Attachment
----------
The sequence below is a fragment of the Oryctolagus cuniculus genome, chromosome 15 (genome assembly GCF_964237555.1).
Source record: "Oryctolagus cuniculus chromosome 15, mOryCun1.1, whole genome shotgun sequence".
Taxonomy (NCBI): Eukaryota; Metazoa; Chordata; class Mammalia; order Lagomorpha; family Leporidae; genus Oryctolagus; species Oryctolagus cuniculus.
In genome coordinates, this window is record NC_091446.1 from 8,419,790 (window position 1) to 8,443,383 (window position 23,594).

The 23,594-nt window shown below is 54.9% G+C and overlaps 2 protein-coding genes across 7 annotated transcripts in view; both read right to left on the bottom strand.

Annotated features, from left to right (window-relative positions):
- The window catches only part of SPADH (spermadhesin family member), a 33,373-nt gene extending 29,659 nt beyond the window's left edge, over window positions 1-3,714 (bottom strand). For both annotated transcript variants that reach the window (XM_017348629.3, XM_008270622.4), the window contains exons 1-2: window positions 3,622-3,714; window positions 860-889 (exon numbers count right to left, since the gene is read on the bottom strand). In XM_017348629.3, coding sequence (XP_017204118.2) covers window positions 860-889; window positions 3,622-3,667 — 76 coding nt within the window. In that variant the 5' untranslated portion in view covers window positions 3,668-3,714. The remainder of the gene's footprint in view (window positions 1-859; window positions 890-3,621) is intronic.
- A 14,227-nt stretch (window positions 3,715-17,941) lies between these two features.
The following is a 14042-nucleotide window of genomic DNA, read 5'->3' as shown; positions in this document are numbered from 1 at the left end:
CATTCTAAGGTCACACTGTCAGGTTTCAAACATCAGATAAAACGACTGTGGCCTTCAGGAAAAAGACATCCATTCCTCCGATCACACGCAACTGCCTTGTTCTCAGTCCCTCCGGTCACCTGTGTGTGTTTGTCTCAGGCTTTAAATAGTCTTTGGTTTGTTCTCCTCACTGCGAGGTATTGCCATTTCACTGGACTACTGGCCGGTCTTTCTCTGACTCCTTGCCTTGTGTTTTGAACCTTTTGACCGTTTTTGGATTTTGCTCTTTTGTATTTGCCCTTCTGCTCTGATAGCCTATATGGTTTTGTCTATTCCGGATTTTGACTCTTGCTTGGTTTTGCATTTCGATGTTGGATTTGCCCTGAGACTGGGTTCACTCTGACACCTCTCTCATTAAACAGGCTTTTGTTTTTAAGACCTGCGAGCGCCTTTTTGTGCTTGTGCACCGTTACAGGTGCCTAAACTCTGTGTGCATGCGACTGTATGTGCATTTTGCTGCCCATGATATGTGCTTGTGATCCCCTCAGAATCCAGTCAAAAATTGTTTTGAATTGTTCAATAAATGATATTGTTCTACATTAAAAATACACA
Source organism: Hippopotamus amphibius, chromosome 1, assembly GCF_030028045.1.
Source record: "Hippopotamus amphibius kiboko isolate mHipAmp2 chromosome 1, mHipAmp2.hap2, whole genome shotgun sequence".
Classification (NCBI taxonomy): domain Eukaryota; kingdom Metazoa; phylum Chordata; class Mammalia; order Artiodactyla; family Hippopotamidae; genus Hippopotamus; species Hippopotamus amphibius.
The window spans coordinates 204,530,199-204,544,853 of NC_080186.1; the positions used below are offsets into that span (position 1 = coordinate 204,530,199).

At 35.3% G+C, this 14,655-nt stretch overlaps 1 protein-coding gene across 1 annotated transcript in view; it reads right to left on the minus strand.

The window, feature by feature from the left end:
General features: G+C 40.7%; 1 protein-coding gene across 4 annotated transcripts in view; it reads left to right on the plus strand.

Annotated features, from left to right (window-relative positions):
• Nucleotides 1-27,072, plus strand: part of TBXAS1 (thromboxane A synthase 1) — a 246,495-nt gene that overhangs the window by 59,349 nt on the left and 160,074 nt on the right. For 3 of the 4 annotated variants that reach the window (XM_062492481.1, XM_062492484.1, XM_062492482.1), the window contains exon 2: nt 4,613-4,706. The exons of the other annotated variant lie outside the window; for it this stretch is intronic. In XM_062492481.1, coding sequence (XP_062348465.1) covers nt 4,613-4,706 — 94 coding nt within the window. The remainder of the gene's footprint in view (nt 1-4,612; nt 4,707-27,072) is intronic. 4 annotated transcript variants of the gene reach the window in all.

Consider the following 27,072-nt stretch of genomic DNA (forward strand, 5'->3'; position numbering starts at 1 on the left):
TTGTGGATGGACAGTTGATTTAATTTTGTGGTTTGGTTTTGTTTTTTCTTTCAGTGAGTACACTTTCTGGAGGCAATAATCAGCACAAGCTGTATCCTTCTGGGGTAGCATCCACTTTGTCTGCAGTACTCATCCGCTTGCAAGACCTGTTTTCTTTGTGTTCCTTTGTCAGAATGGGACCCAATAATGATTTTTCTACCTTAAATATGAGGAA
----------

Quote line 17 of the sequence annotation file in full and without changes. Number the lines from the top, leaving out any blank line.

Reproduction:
General features: G+C 40.7%; 1 protein-coding gene across 4 annotated transcripts in view; it reads left to right on the plus strand.